Update: Google responded to this article: “Google works hard to preserve the quality of our index and we’re continuing to make improvements to this. Sites that abuse our quality guidelines or prove to be spam are removed from our index as fast as possible”. (For clarification, I didn’t initially contact Google as it was a public holiday when I wrote the original article. Matt Cutts did not respond to Twitter contact as he is on holiday, Google says.)

It would be crazy not to. The question is whether it really can make a difference.

Vivek Wadhwa at Tech Crunch:

This semester, my students at the School of Information at UC-Berkeley researched the VC system from the perspective of company founders. We prepared a detailed survey; randomly selected 500 companies from a venture database; and set out to contact the founders. Thanks to Reid Hoffman, we were able to get premium access to LinkedIn—which was very helpful and provided a wealth of information.  But some of the founders didn’t have LinkedIn accounts, and others didn’t respond to our LinkedIn “inmails”. So I instructed my students to use Google searches to research each founder’s work history, by year, and to track him or her down in that way.

But it turns out that you can’t easily do such searches in Google any more. Google has become a jungle: a tropical paradise for spammers and marketers. Almost every search takes you to websites that want you to click on links that make them money, or to sponsored sites that make Google money. There’s no way to do a meaningful chronological search.

We ended up using instead a web-search tool called Blekko. It’s a new technology and is far from perfect; but it is innovative and fills the vacuum of competition with Google (and Bing).

Blekko was founded in 2007 by Rich Skrenta, Tom Annau, Mike Markson, and a bunch of former Google and Yahoo engineers. Previously, Skrenta had built Topix and what has become Netscape’s Open Directory Project. For Blekko, his team has created a new distributed computing platform to crawl the web and create search indices. Blekko is backed by notable angels, including Ron Conway, Marc Andreessen, Jeff Clavier, and Mike Maples. It has received a total of $24 million in venture funding, including $14M from U.S. Venture Partners and CMEA capital.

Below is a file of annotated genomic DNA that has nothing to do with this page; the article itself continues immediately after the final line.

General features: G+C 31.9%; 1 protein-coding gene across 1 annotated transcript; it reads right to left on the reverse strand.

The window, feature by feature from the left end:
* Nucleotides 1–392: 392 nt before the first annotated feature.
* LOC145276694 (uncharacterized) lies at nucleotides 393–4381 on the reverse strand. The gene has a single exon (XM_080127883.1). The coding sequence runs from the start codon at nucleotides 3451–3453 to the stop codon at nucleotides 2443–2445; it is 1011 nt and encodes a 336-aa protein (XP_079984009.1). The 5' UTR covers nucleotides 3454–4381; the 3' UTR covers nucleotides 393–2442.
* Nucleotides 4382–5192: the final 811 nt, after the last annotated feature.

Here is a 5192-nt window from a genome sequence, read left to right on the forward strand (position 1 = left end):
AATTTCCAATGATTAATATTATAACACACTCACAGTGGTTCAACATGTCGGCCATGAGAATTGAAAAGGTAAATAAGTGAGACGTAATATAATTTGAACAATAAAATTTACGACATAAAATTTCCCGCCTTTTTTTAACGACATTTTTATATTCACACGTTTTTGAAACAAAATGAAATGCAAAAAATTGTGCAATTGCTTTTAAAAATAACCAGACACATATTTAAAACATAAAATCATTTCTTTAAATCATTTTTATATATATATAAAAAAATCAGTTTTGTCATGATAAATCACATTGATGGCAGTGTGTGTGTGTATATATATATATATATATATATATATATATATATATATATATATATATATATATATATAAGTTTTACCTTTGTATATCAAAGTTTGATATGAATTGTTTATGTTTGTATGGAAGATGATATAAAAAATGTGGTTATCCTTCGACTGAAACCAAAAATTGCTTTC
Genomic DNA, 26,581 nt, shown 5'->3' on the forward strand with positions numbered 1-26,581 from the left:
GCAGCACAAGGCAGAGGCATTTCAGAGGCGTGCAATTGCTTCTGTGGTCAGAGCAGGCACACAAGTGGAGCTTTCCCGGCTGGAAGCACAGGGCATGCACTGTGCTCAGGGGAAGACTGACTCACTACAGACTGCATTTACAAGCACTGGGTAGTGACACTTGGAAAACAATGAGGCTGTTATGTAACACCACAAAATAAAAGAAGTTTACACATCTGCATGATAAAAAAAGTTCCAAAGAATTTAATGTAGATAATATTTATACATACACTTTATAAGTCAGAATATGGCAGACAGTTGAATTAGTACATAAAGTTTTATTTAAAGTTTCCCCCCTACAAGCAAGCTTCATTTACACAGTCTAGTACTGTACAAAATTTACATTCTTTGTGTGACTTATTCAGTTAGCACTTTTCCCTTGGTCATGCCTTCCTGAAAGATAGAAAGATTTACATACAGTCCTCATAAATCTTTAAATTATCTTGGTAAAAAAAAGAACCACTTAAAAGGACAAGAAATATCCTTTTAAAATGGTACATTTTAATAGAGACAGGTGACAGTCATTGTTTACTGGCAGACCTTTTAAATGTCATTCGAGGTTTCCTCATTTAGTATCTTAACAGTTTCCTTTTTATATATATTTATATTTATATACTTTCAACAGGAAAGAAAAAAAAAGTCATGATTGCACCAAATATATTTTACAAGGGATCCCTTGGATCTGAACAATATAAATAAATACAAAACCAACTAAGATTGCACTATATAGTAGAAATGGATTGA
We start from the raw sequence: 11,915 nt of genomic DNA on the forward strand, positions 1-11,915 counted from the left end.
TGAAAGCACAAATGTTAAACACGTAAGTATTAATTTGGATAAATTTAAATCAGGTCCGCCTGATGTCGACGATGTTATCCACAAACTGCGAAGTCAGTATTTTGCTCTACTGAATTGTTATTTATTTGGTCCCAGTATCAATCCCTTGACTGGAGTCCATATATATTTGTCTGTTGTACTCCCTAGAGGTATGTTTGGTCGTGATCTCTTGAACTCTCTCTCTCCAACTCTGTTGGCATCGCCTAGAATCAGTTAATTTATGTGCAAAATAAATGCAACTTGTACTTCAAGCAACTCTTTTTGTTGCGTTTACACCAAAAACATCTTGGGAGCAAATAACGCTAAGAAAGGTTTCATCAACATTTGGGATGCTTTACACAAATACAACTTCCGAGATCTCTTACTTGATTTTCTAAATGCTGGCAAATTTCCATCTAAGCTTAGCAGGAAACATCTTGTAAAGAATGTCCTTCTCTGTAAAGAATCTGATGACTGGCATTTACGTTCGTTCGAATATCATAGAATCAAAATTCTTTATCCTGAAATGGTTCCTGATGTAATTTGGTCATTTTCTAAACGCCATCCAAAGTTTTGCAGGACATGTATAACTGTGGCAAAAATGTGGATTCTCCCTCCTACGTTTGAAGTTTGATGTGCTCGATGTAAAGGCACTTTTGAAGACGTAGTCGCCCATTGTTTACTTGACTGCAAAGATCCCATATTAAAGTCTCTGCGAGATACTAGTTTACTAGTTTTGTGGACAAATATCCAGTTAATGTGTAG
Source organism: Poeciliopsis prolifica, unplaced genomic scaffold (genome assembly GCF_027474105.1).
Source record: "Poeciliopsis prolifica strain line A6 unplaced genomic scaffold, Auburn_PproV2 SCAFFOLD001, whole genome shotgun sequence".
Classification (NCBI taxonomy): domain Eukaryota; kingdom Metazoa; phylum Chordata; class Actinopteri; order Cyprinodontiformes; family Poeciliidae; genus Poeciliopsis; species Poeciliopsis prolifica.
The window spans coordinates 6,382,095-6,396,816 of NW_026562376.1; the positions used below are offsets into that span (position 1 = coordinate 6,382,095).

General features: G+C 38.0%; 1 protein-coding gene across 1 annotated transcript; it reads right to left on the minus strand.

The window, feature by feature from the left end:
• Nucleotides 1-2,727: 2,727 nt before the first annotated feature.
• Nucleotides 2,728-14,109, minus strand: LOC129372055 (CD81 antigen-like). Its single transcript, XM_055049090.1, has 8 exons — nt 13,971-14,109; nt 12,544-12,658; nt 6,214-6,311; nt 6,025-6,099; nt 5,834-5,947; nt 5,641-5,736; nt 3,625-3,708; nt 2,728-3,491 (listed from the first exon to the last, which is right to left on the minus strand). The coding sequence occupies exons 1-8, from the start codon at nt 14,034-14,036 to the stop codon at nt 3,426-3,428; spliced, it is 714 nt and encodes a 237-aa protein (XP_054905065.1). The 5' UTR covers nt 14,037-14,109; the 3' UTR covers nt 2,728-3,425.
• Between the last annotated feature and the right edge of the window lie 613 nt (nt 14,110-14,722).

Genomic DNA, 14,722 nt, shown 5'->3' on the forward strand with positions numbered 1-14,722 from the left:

In addition to providing regular search capabilities like Google’s, Blekko allows you to define what it calls “slashtags” and filter the information you retrieve according to your own criteria. Slashtags are mostly human-curated sets of websites built around a specific topic, such as health, finance, sports, tech, and colleges.  So if you are looking for information about swine flu, you can add “/health” to your query and search only the top 70 or so relevant health sites rather than tens of thousands spam sites.  Blekko crowdsources the editorial judgment for what should and should not be in a slashtag, as Wikipedia does.  One Blekko user created a slashtag for 2100 college websites.  So anyone can do a targeted search for all the schools offering courses in molecular biology, for example. Most searches are like this—they can be restricted to a few thousand relevant sites. The results become much more relevant and trustworthy when you can filter out all the garbage.